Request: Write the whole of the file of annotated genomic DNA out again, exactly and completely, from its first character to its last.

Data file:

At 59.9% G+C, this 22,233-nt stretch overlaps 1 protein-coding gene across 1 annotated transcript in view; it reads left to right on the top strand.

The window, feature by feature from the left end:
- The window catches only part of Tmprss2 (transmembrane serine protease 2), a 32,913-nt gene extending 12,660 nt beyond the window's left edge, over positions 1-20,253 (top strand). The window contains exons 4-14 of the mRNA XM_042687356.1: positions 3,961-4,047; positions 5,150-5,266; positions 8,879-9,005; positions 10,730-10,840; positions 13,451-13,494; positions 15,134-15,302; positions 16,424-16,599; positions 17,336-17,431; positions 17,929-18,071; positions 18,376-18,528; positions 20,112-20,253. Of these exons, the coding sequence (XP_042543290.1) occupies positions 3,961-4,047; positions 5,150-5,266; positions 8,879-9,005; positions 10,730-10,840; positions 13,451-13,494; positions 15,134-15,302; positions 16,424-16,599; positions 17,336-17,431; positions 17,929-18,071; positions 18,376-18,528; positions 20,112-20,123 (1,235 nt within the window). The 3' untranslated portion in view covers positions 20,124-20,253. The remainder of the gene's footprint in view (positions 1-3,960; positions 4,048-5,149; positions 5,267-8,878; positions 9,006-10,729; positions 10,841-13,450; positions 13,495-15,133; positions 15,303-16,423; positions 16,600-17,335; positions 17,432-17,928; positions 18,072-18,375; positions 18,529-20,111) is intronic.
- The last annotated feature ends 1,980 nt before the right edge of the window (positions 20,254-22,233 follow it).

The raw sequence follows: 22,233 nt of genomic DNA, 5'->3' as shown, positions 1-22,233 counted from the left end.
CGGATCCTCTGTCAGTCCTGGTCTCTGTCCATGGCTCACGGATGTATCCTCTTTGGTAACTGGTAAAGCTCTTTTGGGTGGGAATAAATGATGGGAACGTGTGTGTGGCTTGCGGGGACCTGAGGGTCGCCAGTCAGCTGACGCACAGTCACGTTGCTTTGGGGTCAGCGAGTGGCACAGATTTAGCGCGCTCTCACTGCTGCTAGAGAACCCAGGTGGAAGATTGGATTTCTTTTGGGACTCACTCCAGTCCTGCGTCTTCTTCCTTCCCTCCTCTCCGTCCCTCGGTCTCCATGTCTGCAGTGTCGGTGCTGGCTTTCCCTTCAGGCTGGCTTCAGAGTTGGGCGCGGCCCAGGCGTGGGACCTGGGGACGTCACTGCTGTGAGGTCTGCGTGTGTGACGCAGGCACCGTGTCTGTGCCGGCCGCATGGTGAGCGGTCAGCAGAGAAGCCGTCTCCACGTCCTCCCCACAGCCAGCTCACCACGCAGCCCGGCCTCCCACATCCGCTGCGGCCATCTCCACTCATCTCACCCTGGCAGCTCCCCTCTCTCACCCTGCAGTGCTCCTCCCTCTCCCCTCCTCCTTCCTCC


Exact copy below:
At 59.9% G+C, this 22,233-nt stretch overlaps 1 protein-coding gene across 1 annotated transcript in view; it reads left to right on the top strand.

The window, feature by feature from the left end:
- The window catches only part of Tmprss2 (transmembrane serine protease 2), a 32,913-nt gene extending 12,660 nt beyond the window's left edge, over positions 1-20,253 (top strand). The window contains exons 4-14 of the mRNA XM_042687356.1: positions 3,961-4,047; positions 5,150-5,266; positions 8,879-9,005; positions 10,730-10,840; positions 13,451-13,494; positions 15,134-15,302; positions 16,424-16,599; positions 17,336-17,431; positions 17,929-18,071; positions 18,376-18,528; positions 20,112-20,253. Of these exons, the coding sequence (XP_042543290.1) occupies positions 3,961-4,047; positions 5,150-5,266; positions 8,879-9,005; positions 10,730-10,840; positions 13,451-13,494; positions 15,134-15,302; positions 16,424-16,599; positions 17,336-17,431; positions 17,929-18,071; positions 18,376-18,528; positions 20,112-20,123 (1,235 nt within the window). The 3' untranslated portion in view covers positions 20,124-20,253. The remainder of the gene's footprint in view (positions 1-3,960; positions 4,048-5,149; positions 5,267-8,878; positions 9,006-10,729; positions 10,841-13,450; positions 13,495-15,133; positions 15,303-16,423; positions 16,600-17,335; positions 17,432-17,928; positions 18,072-18,375; positions 18,529-20,111) is intronic.
- The last annotated feature ends 1,980 nt before the right edge of the window (positions 20,254-22,233 follow it).

The raw sequence follows: 22,233 nt of genomic DNA, 5'->3' as shown, positions 1-22,233 counted from the left end.
CGGATCCTCTGTCAGTCCTGGTCTCTGTCCATGGCTCACGGATGTATCCTCTTTGGTAACTGGTAAAGCTCTTTTGGGTGGGAATAAATGATGGGAACGTGTGTGTGGCTTGCGGGGACCTGAGGGTCGCCAGTCAGCTGACGCACAGTCACGTTGCTTTGGGGTCAGCGAGTGGCACAGATTTAGCGCGCTCTCACTGCTGCTAGAGAACCCAGGTGGAAGATTGGATTTCTTTTGGGACTCACTCCAGTCCTGCGTCTTCTTCCTTCCCTCCTCTCCGTCCCTCGGTCTCCATGTCTGCAGTGTCGGTGCTGGCTTTCCCTTCAGGCTGGCTTCAGAGTTGGGCGCGGCCCAGGCGTGGGACCTGGGGACGTCACTGCTGTGAGGTCTGCGTGTGTGACGCAGGCACCGTGTCTGTGCCGGCCGCATGGTGAGCGGTCAGCAGAGAAGCCGTCTCCACGTCCTCCCCACAGCCAGCTCACCACGCAGCCCGGCCTCCCACATCCGCTGCGGCCATCTCCACTCATCTCACCCTGGCAGCTCCCCTCTCTCACCCTGCAGTGCTCCTCCCTCTCCCCTCCTCCTTCCTCC